Formal discipline may be imposed to punish MPD-employee behavior or to deter future behavior that violates the SOPs, rules, regulations, or code of conduct. (Doc. 117, ¶ 27.) The types of discipline for an MPD officer include district-level reprimand, official reprimand, suspension without pay, demotion, and termination. (Doc. 117, ¶ 28.)

         At all relevant times, the chief of police was the MPD policymaker regarding the investigation, supervision, and discipline of police officers, including the operations of MPD's Internal Affairs Division (IAD[5]) and the decision whether to impose discipline on an officer. (Doc. 140, ¶ 16; Doc. 163, ¶ 16.[6]) The chief did not have to consult with the Fire and Police Commission before modifying any policy or procedure, whether written or unwritten, regarding how IAD conducted its investigations. (Doc. 140, ¶ 17.)

         IAD includes three divisions: criminal investigative, civil litigation, and administrative investigative. (Doc. 140, ¶ 18; Doc. 163, ¶ 18.[7]) Upon a citizen's complaint against an officer alleging conduct that would be criminal in nature if true, IAD opens a criminal internal investigation, which could lead IAD to refer the case to the district attorney's office for an evaluation, possibly with a recommendation for criminal charges. (Doc. 140, ¶¶ 19, 117; Doc. 163, ¶ 19.)

         In addition to the criminal investigation, IAD conducts an accompanying internal review for rule violations, usually called an administrative investigation or companion internal investigation. (Doc. 140, ¶ 20; Doc. 163, ¶ 20; Doc. 139 Ex. 12 at 43-44.) The standard of proof for administrative investigations is preponderance of the evidence, and a completed administrative investigation would result in a disposition of sustained (allegation is true), not sustained (insufficient evidence to determine if the allegation is true), exonerated (allegation is true but defensible), and unfounded (allegation is false). (Doc. 140, ¶ 21; Doc. 163, ¶ 21; Doc. 139 Ex. 11 at 71.) Under Hegerty, the internal investigation could "be as simple as reviewing all the information in the criminal, and then just calling the officer in and asking him questions where he has no right . . . [against] self-incrimination." (Doc. 139 Ex. 12 at 43-44.) Prior to Flynn's tenure, the MPD had no written policies or procedures regarding standards for conducting internal investigations into allegations of criminal misconduct; "it was more practices." (Doc. 137, ¶ 19; Doc. 139 Ex. 12 at 41.)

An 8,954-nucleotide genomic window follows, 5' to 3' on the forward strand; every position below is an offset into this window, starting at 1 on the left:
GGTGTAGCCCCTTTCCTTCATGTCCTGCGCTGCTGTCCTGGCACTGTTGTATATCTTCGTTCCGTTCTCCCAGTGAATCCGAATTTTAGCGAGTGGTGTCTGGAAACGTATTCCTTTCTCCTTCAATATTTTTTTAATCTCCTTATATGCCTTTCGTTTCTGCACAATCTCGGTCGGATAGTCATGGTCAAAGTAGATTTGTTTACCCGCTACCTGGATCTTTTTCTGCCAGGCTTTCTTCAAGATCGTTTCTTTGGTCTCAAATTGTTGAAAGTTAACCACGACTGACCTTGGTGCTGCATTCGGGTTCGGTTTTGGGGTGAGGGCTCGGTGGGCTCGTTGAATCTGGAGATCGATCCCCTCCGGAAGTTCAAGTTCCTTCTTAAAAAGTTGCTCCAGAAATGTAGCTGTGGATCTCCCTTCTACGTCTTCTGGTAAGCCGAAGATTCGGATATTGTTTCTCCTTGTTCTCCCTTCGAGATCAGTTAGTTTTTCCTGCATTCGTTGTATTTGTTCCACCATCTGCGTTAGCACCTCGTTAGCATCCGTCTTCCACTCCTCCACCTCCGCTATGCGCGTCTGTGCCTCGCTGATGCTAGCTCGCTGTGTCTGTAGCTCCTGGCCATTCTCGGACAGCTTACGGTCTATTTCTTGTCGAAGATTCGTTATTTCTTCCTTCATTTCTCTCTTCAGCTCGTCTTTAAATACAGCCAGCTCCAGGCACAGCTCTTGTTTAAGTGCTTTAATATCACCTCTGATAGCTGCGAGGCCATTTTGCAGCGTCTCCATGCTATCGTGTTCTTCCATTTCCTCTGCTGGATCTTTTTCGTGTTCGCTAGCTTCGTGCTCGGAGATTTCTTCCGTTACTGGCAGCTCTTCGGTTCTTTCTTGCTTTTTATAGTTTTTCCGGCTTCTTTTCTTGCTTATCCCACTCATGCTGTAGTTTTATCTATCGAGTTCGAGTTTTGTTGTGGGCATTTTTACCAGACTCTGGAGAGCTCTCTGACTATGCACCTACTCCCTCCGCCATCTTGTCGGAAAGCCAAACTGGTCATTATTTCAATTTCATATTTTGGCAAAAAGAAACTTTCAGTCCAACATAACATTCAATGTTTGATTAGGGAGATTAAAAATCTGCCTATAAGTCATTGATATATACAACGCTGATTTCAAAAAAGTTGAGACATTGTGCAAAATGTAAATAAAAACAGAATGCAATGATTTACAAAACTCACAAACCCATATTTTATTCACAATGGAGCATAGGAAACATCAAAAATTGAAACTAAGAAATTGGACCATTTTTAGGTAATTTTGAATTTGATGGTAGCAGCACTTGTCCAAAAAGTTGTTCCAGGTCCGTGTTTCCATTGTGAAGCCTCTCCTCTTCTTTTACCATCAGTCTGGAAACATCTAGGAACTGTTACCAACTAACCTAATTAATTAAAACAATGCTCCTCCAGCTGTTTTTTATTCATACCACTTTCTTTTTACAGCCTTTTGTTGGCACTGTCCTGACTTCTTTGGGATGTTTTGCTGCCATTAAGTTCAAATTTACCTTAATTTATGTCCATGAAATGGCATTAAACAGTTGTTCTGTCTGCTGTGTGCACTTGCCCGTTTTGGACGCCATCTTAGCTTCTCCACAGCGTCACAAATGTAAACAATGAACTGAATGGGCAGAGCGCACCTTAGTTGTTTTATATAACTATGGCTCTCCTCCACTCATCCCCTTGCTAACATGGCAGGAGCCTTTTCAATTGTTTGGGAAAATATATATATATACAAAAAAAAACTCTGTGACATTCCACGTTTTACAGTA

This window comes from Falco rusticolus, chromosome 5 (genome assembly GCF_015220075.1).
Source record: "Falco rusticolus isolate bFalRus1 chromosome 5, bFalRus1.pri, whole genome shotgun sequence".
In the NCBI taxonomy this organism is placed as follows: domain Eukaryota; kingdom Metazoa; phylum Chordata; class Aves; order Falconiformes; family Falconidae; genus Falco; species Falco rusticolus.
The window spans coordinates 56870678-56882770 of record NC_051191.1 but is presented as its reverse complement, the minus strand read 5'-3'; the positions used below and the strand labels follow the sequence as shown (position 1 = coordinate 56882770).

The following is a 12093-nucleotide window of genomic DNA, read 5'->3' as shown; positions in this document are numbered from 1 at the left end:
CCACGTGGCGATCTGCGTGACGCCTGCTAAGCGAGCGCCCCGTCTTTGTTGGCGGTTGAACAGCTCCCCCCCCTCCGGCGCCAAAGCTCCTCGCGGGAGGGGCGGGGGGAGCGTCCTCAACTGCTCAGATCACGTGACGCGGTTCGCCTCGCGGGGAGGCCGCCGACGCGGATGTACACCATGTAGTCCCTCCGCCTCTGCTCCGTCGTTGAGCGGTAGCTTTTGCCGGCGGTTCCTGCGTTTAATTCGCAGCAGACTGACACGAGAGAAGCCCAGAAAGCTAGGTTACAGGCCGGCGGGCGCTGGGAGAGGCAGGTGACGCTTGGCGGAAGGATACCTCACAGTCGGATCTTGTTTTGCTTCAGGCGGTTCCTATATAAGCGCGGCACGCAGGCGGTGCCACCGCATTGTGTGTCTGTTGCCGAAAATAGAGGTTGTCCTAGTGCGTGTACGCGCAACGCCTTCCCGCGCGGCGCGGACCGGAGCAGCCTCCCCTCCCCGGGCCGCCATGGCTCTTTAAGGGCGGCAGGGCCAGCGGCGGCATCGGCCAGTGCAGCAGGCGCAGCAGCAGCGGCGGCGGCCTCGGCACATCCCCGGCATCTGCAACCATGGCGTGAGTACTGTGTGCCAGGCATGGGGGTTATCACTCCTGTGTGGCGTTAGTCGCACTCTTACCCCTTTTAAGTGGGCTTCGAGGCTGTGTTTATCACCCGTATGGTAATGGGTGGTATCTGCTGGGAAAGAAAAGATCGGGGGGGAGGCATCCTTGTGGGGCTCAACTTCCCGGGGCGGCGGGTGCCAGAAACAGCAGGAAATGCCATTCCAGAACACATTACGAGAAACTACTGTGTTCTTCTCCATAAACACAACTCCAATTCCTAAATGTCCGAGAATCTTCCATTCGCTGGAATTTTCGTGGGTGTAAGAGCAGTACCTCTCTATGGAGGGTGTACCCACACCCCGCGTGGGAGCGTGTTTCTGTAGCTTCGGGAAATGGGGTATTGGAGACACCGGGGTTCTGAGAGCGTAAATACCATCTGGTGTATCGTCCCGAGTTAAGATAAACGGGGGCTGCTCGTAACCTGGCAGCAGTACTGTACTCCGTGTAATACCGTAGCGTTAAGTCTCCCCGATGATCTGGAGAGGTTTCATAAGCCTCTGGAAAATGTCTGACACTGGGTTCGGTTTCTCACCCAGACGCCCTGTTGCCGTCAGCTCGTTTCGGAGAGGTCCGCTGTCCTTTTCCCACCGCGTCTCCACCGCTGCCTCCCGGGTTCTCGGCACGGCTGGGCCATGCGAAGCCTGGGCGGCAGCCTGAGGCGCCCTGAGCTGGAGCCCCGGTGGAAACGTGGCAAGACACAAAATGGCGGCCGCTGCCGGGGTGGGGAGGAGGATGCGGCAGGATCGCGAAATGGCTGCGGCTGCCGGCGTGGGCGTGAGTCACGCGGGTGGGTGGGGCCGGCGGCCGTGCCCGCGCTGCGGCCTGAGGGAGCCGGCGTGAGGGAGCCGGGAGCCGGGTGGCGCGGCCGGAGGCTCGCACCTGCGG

All three chiefs received daily briefings about IAD. (Doc. 140, ¶ 109.) There were hundreds of investigations annually. Generally, the chief of police was notified every time an officer was accused of criminal conduct and was regularly updated about the resulting investigations. The chief was updated regularly on the status of open IAD criminal investigations, the investigation that had been conducted, IAD's findings (whether sustained or unsustained), and IAD's recommendations for discipline, whether IAD referred the case to the district attorney, and how the investigation was resolved. (Doc. 137, ¶ 32; Doc. 139 Ex. 11 at 41-43, Ex. 14 at 101-02, Ex. 16 at 43, 69; Doc. 140, ¶¶ 115, 120; Doc. 163, ¶ 115.) Flynn would be notified of IAD's findings and recommendations before IAD approached the district attorney (DA). (Doc. 140, ¶ 118.) After IAD referred a matter to the DA's office for evaluation, Flynn would be informed of the DA's decision. (Doc. 140, ¶ 119.) Flynn also would learn about the internal investigations. (Doc. 140, ¶ 118.)

         When notified of a new criminal allegation against an officer, the chief would be advised of the officer's prior complaint history. (Doc. 140, ¶ 116; Doc. 163, ¶ 116; Doc. 139 Ex. 14 at 109-11, 134-136, 207.) For instance, when advised of an officer's prior disciplinary history Flynn would receive a "thumbnail sketch" of what had occurred, and if cases involved the same charges Flynn would ask questions about why the prior allegation had not been sustained, what could or could not be proved, and what was affirmatively disproved. (Doc. 140, ¶ 121.)

         During his first year as chief, Flynn would receive an oral report from IAD and have in front of him a "hard card" with a list of prior transgressions and the "charges and specifications, " including a report of conduct alleged, what the investigatory findings were and what violations were determined to have occurred. (Doc. 139 Ex. 11 at 63-64; see Doc. 140, ¶ 122; Doc. 163, ¶ 122.) He used this information in deciding whether to discipline an officer. Flynn has stated that if the DA ruled that probable cause existed but the case was not strong enough for prosecution, he expected a "hard look" at whether the IAD administrative findings made a case for a rule violation. (Doc. 139 Ex. 11 at 92; see Doc. 140, ¶ 124; Doc. 163, ¶ 124.)

         Within the first few months of becoming chief, Flynn met multiple times with Lieutenant Dubis, a high-ranking member of IAD, and discussed various pending discipline cases; Flynn also met with Lieutenant Kurt Leibold. (Doc. 140, ¶ 112.) He learned the strengths and weaknesses of IAD and spoke with senior members of IAD about that department. Flynn made clear that he wanted to know if there were any significant issues in IAD. (Doc.140, ¶ 113.) He had confidence that his IAD commanding officers kept him informed of all serious allegations against MPD officers; there was never an occasion when Flynn discovered that a serious allegation of criminal conduct had been made against an officer and he had not been notified of it. (Doc. 140, ¶ 114.)